Wednesday, July 21, 2010

Insect diversity

Last Sunday I photographed a soft-winged flower beetle at Wied Qirda. This is a small shiny green beetle known in Maltese as ħadranija tal-ward

It is a common species often seen on yellow flowers such as the Cape sorrel (ħaxixa Ngliża) and the crown daisy (lellux). The beetle I photographed on Sunday was spotted by my three year old son.

 I did not see it myself because it was walking on the stem of a grass about 10 cm from the ground and out of my line of vision. Children have a different perspective of their surroundings and often manage to see things which grownups miss. 

I often encountered adults who say that they remember seeing more flowers and insects when they were young. They remember more than anything the gourd ladybird (nannakola tal-faqqus il-ħmir) an insect that lives on the squirting cucumber (faqqus il-ħmir). Both the squirting cucumber and the ladybird are still common in the Maltese countryside. These people fail to see them because they do not know where and how to look.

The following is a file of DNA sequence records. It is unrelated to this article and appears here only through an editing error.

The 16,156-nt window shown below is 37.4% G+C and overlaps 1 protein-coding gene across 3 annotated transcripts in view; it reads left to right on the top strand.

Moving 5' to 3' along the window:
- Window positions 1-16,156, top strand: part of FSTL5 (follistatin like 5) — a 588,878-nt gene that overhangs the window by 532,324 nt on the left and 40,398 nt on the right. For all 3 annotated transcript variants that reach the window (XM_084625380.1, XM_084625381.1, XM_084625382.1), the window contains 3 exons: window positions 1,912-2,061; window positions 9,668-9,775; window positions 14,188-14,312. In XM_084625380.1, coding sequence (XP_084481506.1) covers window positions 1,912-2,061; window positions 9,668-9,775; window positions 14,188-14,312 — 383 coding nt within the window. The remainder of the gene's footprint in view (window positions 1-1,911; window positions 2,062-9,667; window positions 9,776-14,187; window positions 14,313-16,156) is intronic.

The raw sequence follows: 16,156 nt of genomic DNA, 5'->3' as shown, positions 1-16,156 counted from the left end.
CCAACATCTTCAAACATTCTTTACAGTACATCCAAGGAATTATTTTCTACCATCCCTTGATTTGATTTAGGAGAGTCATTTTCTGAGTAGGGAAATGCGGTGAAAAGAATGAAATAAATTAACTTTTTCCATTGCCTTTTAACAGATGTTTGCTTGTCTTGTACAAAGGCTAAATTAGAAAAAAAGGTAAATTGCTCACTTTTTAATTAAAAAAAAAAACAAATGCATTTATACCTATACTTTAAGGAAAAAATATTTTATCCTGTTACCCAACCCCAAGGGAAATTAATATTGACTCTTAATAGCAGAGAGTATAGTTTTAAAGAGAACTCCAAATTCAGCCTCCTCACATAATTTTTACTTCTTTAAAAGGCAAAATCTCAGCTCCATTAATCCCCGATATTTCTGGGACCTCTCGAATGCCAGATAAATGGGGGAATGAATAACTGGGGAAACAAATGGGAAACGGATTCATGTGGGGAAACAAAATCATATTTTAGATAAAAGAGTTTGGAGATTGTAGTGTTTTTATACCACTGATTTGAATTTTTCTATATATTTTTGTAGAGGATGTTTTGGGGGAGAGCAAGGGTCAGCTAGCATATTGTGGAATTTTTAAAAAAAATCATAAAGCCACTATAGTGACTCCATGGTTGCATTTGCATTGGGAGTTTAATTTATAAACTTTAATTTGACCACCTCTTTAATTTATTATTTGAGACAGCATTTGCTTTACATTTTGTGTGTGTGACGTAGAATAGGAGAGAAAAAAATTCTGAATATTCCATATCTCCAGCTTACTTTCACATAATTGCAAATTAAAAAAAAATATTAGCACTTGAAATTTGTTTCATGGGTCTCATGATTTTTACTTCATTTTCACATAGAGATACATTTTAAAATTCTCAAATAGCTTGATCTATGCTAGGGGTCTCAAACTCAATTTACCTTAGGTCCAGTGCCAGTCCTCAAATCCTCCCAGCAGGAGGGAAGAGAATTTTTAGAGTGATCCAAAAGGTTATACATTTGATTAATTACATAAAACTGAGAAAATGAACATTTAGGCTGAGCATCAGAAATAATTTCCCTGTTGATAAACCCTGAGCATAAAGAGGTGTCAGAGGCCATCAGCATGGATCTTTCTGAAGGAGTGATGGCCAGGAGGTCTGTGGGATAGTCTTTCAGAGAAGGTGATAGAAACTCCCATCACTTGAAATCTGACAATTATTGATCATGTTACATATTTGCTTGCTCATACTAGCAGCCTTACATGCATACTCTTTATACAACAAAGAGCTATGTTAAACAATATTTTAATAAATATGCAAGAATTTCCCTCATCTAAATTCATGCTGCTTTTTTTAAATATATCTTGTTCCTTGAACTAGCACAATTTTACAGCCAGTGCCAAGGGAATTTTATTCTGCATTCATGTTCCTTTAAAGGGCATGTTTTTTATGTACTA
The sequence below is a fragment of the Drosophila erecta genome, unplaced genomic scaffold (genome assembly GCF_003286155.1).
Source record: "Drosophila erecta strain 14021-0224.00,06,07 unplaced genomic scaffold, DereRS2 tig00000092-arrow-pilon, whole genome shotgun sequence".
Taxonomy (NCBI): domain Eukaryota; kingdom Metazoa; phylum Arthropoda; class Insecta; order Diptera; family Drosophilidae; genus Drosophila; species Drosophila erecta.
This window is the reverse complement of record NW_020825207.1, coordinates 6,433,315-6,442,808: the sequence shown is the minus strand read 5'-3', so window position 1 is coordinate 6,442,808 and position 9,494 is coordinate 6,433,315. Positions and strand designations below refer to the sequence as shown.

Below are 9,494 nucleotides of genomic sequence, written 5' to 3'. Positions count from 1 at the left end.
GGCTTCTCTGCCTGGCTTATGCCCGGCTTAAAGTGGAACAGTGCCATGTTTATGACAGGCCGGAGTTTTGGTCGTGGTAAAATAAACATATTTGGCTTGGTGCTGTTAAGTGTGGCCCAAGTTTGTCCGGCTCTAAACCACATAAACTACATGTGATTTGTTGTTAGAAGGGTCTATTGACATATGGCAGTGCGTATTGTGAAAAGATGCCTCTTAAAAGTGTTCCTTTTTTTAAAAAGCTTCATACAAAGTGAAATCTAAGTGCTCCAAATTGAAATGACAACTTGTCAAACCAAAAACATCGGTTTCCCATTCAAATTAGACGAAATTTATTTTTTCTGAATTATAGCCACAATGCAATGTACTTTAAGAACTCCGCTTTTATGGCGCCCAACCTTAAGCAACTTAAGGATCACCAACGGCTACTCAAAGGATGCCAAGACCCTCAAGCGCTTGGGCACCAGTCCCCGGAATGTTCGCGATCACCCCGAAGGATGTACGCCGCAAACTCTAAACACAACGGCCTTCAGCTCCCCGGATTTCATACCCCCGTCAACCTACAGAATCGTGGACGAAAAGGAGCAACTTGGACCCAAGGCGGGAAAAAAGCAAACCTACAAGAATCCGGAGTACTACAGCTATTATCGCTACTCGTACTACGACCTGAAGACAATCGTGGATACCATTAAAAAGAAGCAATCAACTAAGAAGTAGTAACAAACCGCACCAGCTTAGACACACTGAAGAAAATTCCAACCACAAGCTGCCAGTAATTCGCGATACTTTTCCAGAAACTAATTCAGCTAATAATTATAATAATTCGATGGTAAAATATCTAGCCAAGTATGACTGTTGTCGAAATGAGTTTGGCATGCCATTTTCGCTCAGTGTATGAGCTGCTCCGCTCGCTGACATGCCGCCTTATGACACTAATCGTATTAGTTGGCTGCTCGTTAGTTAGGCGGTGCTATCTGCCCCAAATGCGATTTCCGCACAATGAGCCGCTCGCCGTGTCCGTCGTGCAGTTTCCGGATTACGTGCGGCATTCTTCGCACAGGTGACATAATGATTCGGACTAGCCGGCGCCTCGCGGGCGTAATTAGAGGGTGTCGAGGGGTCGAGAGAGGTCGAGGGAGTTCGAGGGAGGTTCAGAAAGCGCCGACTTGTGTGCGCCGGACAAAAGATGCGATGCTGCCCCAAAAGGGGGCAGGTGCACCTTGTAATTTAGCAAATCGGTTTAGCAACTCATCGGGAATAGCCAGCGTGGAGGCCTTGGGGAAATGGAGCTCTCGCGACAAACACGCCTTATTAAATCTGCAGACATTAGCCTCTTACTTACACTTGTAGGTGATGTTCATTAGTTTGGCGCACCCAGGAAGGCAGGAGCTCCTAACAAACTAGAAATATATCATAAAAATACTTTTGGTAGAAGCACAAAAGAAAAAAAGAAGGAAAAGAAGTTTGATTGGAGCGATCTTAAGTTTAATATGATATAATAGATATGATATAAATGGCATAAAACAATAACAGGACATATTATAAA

This does not mean that insect numbers have not gone down. The amount of countryside has shrunk drastically during the last 50 years and it continues to be gobbled up at an alarming rate in spite of the fact that we are more aware about the need to conserve it. 

Changes in agriculture, especially the use of pesticides have had their toll as well. Pesticides kill insects and many kill indiscriminately. They kill pests as well as other species some of which are beneficial such as bees especially if they are used indiscriminately. 

For several decades farmers have been urged to spray their crops. As the pests became immune to the pesticides stronger pesticides in larger doses had to be used. Now they are being told to stop using them and many are confused. Some have been spraying their crops throughout their whole life and do not know otherwise. 

Although many are now realising that something is wrong they find it hard to accept that what they have been told for the past thirty or forty years was not exactly right and find it hard to change. A small number are now starting to practice more environment friendly agriculture and more should do so for the benefit of everybody including nature.

This article was published in The Times on 03.03.2010 

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